Making a Muscadine Vineyard

Wine can be made out of many materials grown on the farm from peaches to berries but, for most people wine comes from the fermentation of grapes. Many people have grapes growing in their backyard for making wine and of course in this part of Texas we are lucky to have native grapes growing wild in the countryside just waiting to be picked. Before the grape varieties of Europe were brought over and planted here, there were already many native American varieties of grape vines growing an abundance of grapes. One such native American variety is the Vitis Rotundifolia, or as it is locally known as the muscadine.
My neighbor, Mr. Smith, had an abundance of muscadines growing in his backyard and he was kind enough to let me come over to pick as much muscadines I wanted last year. I picked enough to make a six gallon batch of muscadine wine.  And what a beautiful wine it made! I immediately fell in love with it and decided I needed to have my own muscadine vineyard in my own backyard!
Of course my poor husband of 24 years who is now use to my quirkiness agreed to help me make it. Without him and his talent of being able to repair broken things and construct almost anything our farm would not be as successful as it is. He is handy like a handle on a bucket! With the talents of my husband this backyard vineyard turned out to be feasible and affordable.
The first step into making a muscadine vineyard is to find an appropriate area where the native muscadine would grow properly. Muscadines like fertile loamy acidic soil and can do well in a humid environment. The vines need adequate drainage.
To assure that our soil was at the most optimal for the native grapes to grow I had a soil test done. Information on how to conduct a soil sample-
Soil Testing-The Texas Pioneer Woman Blog-Grit Magazine.
The second step was to construct a trellis for the grape vines. Grape vines are naturally unruly. They need to be trained to grow in an orderly fashion so that the grapes are easy to pick when they are ripened. My husband made the trellis out of cedar posts and wire. We cut down cedar trees from my aunt’s property. We removed the limbs and kept the trunks. We used trunks about 9 inches in diameter. We buried the cedar posts 3 feet deep into the soil. We then used t-posts set 2 feet deep in the soil with a height of 6 feet above the soil. We also used wire to provide the framework of the trellis. We used four lines of wire. The first line of wire is 2 feet off the ground. The second line of wire is 3and ½ feet from the ground. The third line of wire is 5 feet from the ground and the fourth wire is 6 feet from the ground.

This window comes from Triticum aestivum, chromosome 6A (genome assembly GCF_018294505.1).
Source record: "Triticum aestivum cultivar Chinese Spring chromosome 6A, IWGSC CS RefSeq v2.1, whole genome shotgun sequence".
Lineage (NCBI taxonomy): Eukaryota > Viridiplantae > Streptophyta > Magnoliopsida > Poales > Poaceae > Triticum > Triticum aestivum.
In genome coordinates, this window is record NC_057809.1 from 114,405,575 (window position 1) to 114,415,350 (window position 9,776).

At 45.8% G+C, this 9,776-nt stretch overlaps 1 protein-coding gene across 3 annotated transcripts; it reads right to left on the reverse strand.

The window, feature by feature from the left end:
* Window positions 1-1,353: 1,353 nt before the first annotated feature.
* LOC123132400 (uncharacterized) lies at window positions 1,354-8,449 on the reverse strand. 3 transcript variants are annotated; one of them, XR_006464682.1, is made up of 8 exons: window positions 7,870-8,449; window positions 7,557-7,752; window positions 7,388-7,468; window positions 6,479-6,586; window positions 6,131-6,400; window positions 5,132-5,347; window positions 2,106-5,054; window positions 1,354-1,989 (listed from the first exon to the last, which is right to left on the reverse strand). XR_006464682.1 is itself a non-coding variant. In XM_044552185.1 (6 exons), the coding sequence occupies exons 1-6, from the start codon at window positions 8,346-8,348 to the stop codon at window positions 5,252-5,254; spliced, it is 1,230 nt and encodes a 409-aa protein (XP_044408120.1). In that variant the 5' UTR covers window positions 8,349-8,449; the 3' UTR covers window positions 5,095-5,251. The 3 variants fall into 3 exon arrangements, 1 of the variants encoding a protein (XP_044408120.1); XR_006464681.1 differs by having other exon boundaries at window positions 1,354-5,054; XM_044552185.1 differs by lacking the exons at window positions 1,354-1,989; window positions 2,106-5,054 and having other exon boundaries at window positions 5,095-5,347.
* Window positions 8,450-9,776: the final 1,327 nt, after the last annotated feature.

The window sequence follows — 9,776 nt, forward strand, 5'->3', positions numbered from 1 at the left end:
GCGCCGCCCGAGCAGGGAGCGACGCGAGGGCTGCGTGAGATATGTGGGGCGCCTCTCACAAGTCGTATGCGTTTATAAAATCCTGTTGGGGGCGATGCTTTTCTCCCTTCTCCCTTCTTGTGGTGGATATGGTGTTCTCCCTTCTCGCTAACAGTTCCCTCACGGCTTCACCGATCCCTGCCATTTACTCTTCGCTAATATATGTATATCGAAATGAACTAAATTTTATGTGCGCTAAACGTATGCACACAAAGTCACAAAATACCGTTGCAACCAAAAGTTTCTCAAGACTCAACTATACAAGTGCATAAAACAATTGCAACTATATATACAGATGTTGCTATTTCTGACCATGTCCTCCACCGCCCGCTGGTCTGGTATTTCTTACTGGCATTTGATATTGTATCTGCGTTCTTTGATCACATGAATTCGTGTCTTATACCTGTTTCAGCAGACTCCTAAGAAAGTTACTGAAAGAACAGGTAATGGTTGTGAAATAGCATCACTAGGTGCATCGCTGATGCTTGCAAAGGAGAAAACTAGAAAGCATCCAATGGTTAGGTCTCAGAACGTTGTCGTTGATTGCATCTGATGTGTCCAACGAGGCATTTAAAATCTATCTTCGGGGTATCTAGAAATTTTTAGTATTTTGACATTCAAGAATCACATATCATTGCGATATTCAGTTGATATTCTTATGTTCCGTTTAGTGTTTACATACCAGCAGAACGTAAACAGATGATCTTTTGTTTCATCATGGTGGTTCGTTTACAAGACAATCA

Muscadine Roots
The third step was to acquire young vines. I purchased my 1 year old bare root vines from  I purchased the vines in January for about $6.75 for each vine. Once I got the vines home I placed them laying flat on the ground and covered the roots with soil and sprinkle the soil with water. I will keep the vine roots covered with moist soil until I am ready to plant them.
I used cedar posts at both ends of the 3 rows of muscadine vines for stability.
The fourth step was to plant the muscadine vines. The vines should be planted about 20 feet apart.  I dug the hole wide enough to spread the roots and planted them to the depth of about 1 inch to 2 inches above the roots. Fill the planting hole with soil and water deeply.
The fifth step is to train the vines and to make sure they get adequate water and nutrition. Some vines will have one or two main trunks that will need to be loosely tied to the wire and posts so that they can be trained to grow as straight as possible. Once the main trunks are growing well make sure to pinch off any side shoots but leave any side leaves that are growing on the trunks. Once the main trunks are trained to the correct height begin letting the vines grow along the top wire by loosely tying the vines to the wire; one vine off the main trunk will be trained to grow left down the top wire the other vine off the main trunk will be trained to grow to the right side of the top wire.
The muscadine vine in the first spring after being planted.
Depending where your vines are and what other activities you have on your property will dictate if you need to put a fence around your muscadine vines. I have my muscadine vines in my front pasture that cows have access to at certain times during their rotational grazing, so I added a fence around the vines for protection.
Growing your own native grapes is fun and rewarding. It is a bit of hard work at the beginning but oh what beautiful and delicious fruit they will produce!  Enjoy eating the muscadines fresh off the vine, making muscadine jelly, and making your own homemade muscadine wine!
Training the Vines to Grow on top Trellis Wire


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